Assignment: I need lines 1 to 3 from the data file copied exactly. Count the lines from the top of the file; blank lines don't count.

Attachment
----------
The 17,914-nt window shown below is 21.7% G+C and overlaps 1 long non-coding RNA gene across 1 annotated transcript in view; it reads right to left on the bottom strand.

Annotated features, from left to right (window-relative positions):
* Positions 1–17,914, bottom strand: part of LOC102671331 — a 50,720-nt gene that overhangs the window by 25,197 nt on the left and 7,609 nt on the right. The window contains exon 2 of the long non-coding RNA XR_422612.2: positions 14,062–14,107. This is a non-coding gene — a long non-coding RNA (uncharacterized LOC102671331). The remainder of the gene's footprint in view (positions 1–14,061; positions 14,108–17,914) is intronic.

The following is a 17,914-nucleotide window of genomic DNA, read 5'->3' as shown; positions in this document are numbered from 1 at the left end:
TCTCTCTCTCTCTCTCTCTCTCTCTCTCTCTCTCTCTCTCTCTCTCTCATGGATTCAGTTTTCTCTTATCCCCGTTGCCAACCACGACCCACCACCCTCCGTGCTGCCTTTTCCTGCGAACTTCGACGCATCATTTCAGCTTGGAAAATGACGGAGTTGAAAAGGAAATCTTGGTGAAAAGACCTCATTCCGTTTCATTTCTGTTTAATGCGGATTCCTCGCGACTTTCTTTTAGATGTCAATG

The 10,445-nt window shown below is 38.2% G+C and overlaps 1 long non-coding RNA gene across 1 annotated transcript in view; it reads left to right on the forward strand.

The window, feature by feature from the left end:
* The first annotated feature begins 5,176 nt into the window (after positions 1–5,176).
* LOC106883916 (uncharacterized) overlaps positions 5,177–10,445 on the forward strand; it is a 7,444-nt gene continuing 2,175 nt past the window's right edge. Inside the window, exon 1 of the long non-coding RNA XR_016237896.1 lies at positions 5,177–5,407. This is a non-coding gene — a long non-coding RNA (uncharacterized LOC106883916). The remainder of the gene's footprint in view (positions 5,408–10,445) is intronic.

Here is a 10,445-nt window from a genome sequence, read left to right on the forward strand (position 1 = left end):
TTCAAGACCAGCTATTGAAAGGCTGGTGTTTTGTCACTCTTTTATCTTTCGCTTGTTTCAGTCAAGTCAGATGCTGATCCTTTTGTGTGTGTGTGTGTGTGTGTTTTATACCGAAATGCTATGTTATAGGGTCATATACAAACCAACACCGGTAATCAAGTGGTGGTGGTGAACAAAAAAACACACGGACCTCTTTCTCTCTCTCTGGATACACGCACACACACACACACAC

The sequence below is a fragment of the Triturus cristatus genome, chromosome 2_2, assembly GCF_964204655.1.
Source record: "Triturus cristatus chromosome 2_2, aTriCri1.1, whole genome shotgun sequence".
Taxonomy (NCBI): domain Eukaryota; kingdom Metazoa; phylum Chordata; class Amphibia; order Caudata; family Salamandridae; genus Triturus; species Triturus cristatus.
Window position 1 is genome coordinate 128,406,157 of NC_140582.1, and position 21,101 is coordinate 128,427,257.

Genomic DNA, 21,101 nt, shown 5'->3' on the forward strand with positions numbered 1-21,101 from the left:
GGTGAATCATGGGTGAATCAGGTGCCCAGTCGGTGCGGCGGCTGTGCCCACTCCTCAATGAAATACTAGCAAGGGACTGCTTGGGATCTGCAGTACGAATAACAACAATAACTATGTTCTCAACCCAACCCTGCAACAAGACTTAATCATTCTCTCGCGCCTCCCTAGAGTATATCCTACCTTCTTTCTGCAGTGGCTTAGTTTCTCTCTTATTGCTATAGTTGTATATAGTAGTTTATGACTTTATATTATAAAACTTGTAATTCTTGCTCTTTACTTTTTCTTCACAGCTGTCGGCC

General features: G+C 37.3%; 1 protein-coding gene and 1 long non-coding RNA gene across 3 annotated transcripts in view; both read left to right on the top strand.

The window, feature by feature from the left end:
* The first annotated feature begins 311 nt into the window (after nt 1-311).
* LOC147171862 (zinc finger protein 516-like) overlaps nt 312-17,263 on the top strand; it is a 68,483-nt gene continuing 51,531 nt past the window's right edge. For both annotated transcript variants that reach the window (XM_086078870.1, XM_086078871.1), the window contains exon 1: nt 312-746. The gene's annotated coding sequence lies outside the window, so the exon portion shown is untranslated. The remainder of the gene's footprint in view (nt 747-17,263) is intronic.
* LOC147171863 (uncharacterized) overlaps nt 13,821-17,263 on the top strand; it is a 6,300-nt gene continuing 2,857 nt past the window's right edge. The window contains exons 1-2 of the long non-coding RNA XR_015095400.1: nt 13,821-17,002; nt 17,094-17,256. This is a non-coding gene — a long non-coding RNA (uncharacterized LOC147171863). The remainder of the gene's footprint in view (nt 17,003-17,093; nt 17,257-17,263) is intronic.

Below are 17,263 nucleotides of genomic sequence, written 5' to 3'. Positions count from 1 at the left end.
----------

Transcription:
The 17,914-nt window shown below is 21.7% G+C and overlaps 1 long non-coding RNA gene across 1 annotated transcript in view; it reads right to left on the bottom strand.

Annotated features, from left to right (window-relative positions):
* Positions 1–17,914, bottom strand: part of LOC102671331 — a 50,720-nt gene that overhangs the window by 25,197 nt on the left and 7,609 nt on the right. The window contains exon 2 of the long non-coding RNA XR_422612.2: positions 14,062–14,107. This is a non-coding gene — a long non-coding RNA (uncharacterized LOC102671331). The remainder of the gene's footprint in view (positions 1–14,061; positions 14,108–17,914) is intronic.